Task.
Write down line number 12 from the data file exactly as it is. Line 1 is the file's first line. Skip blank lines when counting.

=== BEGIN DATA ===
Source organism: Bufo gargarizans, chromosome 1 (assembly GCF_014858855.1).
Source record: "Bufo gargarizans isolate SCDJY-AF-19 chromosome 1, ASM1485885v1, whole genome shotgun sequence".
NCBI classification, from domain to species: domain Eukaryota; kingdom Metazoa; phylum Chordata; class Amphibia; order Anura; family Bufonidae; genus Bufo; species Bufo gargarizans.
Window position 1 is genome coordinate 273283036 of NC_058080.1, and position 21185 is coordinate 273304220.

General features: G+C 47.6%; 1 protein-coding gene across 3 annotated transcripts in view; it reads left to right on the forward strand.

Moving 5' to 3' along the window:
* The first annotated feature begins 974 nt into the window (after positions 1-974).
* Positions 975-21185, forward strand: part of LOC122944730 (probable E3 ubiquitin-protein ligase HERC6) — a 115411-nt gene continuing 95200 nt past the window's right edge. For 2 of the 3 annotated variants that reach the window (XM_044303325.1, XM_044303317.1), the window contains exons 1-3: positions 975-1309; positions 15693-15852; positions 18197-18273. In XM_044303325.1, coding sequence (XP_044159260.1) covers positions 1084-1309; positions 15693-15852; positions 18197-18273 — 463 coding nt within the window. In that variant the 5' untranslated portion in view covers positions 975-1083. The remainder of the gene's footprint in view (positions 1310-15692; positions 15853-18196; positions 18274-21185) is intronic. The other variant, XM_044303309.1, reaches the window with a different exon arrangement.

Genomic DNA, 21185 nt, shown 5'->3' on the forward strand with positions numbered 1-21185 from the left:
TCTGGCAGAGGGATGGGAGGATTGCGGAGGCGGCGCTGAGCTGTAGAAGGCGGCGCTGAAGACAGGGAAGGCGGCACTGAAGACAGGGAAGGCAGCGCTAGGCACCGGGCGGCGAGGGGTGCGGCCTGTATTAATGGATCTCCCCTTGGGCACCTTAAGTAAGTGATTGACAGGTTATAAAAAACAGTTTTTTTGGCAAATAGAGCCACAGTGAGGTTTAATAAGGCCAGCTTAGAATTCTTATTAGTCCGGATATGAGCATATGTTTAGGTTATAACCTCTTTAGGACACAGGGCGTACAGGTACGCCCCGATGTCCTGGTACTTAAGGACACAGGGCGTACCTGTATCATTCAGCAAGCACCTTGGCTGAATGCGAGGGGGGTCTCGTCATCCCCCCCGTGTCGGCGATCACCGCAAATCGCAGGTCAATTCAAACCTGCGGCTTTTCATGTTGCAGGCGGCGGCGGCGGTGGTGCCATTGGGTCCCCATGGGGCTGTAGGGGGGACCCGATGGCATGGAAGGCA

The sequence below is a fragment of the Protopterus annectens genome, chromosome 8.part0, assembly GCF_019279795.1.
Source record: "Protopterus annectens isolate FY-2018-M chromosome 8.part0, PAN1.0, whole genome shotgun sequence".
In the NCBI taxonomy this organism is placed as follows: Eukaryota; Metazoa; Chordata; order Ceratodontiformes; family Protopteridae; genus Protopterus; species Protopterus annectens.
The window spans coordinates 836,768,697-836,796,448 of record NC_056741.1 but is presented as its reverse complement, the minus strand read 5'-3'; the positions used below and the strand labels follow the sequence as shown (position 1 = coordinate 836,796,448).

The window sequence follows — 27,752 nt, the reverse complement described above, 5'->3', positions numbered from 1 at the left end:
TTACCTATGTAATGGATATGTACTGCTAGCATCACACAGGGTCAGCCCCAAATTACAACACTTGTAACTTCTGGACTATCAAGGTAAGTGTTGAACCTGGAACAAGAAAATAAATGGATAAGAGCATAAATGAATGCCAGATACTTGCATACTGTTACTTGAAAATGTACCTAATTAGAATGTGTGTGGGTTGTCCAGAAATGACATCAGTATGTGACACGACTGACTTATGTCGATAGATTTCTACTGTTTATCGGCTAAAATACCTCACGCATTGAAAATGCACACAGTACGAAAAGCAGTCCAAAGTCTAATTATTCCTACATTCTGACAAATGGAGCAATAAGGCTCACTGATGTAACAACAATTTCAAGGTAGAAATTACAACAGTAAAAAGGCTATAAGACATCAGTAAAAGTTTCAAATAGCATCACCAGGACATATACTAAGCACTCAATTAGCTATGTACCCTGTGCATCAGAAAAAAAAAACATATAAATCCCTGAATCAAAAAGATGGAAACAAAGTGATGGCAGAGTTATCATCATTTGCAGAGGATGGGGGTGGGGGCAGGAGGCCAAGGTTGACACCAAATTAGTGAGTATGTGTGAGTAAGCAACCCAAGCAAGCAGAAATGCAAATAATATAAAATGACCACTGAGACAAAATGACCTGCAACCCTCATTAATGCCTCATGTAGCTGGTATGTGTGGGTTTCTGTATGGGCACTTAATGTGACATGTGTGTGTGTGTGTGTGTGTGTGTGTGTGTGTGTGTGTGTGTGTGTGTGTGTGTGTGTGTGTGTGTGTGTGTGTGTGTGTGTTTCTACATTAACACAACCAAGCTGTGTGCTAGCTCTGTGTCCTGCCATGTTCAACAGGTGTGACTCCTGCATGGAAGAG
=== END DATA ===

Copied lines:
Source record: "Protopterus annectens isolate FY-2018-M chromosome 8.part0, PAN1.0, whole genome shotgun sequence".